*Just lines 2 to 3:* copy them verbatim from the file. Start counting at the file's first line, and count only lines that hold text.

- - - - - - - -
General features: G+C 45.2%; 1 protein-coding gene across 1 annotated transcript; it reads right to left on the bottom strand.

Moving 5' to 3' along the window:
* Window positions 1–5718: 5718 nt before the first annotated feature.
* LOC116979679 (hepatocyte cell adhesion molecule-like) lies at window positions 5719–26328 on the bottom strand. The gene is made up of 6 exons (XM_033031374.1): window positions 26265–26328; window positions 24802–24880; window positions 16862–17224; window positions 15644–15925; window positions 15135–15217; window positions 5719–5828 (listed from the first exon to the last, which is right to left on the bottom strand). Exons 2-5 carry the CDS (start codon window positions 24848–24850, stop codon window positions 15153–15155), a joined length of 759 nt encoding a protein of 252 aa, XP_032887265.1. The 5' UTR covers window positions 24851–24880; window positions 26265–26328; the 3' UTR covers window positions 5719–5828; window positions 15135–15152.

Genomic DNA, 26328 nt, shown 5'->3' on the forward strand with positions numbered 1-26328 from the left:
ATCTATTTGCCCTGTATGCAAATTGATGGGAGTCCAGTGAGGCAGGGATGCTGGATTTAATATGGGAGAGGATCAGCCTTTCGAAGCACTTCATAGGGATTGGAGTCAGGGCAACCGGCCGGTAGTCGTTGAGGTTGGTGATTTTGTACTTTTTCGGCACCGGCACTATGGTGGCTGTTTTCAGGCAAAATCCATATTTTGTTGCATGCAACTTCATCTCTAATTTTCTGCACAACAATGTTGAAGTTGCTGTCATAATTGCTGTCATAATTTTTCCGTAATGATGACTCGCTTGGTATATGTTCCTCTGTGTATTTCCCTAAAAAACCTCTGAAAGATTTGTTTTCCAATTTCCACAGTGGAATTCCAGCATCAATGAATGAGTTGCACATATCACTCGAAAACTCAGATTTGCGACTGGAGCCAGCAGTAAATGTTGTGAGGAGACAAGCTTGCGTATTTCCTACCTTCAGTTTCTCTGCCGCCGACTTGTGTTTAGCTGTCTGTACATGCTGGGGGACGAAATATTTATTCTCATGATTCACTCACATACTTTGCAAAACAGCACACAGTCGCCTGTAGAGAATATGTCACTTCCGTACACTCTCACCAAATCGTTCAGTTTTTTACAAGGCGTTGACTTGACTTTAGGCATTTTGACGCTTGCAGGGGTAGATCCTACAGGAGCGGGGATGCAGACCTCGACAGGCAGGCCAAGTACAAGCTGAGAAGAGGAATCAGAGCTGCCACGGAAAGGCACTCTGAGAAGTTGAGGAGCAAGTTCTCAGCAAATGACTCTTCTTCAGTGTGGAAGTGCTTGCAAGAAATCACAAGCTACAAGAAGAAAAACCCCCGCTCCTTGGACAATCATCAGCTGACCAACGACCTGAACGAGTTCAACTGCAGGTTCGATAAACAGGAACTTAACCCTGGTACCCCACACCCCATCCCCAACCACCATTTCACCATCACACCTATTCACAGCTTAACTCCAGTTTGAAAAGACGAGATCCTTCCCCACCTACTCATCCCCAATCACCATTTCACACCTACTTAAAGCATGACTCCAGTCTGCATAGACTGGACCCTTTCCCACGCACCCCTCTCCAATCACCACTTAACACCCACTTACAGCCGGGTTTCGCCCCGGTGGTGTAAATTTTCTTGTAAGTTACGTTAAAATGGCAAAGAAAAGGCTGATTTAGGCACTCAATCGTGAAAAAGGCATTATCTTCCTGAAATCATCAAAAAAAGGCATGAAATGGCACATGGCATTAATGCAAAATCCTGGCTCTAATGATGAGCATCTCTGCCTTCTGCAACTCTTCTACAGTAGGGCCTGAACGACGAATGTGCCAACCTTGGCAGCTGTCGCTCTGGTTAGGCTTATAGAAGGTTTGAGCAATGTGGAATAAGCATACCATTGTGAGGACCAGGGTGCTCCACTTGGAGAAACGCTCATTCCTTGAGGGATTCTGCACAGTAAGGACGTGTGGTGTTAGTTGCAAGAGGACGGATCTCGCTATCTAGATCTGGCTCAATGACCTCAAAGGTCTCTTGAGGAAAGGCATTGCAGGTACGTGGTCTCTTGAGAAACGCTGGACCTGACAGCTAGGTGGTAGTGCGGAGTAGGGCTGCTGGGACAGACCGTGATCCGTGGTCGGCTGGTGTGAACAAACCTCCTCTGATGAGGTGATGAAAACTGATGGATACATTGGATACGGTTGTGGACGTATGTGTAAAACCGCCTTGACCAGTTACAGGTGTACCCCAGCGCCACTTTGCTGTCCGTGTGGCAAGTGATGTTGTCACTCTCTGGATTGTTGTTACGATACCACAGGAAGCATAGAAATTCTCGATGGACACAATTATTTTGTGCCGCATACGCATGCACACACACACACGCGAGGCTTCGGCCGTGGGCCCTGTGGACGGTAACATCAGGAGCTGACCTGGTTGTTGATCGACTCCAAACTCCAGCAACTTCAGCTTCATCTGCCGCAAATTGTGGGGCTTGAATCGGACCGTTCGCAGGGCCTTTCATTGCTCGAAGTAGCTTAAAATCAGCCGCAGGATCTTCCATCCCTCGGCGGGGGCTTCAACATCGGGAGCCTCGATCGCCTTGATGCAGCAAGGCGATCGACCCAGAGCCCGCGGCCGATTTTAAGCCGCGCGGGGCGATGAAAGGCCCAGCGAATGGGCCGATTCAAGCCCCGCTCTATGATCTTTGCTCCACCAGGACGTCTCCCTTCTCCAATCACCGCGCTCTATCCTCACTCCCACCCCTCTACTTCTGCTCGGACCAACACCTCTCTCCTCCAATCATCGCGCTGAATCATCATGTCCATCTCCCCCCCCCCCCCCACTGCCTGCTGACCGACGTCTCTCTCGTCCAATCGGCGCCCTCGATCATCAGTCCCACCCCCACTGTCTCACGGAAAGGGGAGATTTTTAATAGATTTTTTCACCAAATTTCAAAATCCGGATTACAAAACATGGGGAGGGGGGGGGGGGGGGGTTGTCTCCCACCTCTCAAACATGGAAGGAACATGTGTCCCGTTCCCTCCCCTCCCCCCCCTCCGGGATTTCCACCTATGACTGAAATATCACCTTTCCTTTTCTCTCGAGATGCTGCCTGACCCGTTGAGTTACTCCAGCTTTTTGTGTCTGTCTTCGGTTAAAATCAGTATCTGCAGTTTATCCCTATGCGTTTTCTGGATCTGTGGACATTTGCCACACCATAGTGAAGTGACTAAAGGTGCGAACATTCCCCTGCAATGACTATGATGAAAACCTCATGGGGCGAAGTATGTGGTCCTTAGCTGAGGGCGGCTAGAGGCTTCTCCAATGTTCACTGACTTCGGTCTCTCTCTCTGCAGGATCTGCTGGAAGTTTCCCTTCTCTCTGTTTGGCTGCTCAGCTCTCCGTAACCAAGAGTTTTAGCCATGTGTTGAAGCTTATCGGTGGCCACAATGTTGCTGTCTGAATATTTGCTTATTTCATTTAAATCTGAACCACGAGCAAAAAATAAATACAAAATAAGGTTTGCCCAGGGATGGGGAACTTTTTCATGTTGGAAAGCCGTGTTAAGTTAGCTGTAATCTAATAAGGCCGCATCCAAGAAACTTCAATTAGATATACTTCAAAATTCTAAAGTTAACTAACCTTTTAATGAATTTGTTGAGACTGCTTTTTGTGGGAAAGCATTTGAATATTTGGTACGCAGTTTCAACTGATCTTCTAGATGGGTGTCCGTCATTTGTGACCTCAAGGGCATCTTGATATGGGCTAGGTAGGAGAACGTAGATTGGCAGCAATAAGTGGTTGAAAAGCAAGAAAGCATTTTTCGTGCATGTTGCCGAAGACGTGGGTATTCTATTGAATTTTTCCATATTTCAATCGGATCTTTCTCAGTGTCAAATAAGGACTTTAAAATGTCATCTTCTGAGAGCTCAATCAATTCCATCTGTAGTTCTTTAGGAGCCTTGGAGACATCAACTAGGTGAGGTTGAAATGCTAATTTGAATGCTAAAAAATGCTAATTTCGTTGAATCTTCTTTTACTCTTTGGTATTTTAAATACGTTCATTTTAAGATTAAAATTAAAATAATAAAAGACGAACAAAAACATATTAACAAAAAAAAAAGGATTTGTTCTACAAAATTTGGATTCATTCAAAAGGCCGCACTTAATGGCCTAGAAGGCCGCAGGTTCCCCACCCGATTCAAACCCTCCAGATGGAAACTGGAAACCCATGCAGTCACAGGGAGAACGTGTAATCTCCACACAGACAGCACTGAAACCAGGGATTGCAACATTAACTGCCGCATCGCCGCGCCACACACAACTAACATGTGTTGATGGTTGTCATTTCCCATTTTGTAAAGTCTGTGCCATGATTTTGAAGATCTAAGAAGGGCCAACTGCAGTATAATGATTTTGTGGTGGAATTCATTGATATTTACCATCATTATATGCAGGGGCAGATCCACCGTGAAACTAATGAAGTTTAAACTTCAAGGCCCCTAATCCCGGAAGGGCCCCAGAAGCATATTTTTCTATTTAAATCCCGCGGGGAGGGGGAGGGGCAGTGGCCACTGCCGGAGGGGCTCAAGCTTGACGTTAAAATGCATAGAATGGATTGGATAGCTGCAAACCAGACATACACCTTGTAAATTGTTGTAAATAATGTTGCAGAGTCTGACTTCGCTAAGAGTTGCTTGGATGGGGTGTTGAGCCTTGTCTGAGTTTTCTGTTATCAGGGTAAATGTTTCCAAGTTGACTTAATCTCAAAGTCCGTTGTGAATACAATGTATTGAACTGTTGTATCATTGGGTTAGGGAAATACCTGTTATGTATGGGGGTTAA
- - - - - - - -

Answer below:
Moving 5' to 3' along the window:
* Window positions 1–5718: 5718 nt before the first annotated feature.